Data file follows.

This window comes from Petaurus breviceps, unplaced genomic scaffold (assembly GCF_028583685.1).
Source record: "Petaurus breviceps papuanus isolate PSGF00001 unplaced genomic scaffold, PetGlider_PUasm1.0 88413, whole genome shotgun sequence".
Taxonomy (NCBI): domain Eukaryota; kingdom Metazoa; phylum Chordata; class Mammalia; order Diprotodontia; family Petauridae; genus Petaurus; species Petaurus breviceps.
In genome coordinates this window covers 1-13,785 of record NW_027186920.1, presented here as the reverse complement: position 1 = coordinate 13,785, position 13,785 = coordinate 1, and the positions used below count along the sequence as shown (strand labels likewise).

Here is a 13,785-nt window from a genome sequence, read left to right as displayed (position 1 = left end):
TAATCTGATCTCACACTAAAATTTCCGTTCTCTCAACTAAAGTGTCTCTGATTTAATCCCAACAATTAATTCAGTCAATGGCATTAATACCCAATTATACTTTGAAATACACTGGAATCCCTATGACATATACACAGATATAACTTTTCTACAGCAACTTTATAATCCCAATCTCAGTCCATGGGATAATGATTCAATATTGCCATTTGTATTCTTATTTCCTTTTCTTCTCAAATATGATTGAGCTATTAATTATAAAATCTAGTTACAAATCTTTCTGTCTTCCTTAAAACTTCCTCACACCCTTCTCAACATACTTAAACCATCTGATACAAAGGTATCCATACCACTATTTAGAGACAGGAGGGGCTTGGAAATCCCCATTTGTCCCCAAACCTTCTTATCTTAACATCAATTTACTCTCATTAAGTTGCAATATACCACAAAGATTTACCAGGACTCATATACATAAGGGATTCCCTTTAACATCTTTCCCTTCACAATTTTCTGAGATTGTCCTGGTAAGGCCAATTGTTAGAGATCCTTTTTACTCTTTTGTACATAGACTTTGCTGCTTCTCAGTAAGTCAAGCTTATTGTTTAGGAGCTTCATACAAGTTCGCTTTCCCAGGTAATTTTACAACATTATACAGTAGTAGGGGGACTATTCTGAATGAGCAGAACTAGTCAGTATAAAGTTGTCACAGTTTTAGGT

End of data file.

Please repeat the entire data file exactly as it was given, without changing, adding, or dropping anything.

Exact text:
This window comes from Petaurus breviceps, unplaced genomic scaffold (assembly GCF_028583685.1).
Source record: "Petaurus breviceps papuanus isolate PSGF00001 unplaced genomic scaffold, PetGlider_PUasm1.0 88413, whole genome shotgun sequence".
Taxonomy (NCBI): domain Eukaryota; kingdom Metazoa; phylum Chordata; class Mammalia; order Diprotodontia; family Petauridae; genus Petaurus; species Petaurus breviceps.
In genome coordinates this window covers 1-13,785 of record NW_027186920.1, presented here as the reverse complement: position 1 = coordinate 13,785, position 13,785 = coordinate 1, and the positions used below count along the sequence as shown (strand labels likewise).

Here is a 13,785-nt window from a genome sequence, read left to right as displayed (position 1 = left end):
TAATCTGATCTCACACTAAAATTTCCGTTCTCTCAACTAAAGTGTCTCTGATTTAATCCCAACAATTAATTCAGTCAATGGCATTAATACCCAATTATACTTTGAAATACACTGGAATCCCTATGACATATACACAGATATAACTTTTCTACAGCAACTTTATAATCCCAATCTCAGTCCATGGGATAATGATTCAATATTGCCATTTGTATTCTTATTTCCTTTTCTTCTCAAATATGATTGAGCTATTAATTATAAAATCTAGTTACAAATCTTTCTGTCTTCCTTAAAACTTCCTCACACCCTTCTCAACATACTTAAACCATCTGATACAAAGGTATCCATACCACTATTTAGAGACAGGAGGGGCTTGGAAATCCCCATTTGTCCCCAAACCTTCTTATCTTAACATCAATTTACTCTCATTAAGTTGCAATATACCACAAAGATTTACCAGGACTCATATACATAAGGGATTCCCTTTAACATCTTTCCCTTCACAATTTTCTGAGATTGTCCTGGTAAGGCCAATTGTTAGAGATCCTTTTTACTCTTTTGTACATAGACTTTGCTGCTTCTCAGTAAGTCAAGCTTATTGTTTAGGAGCTTCATACAAGTTCGCTTTCCCAGGTAATTTTACAACATTATACAGTAGTAGGGGGACTATTCTGAATGAGCAGAACTAGTCAGTATAAAGTTGTCACAGTTTTAGGT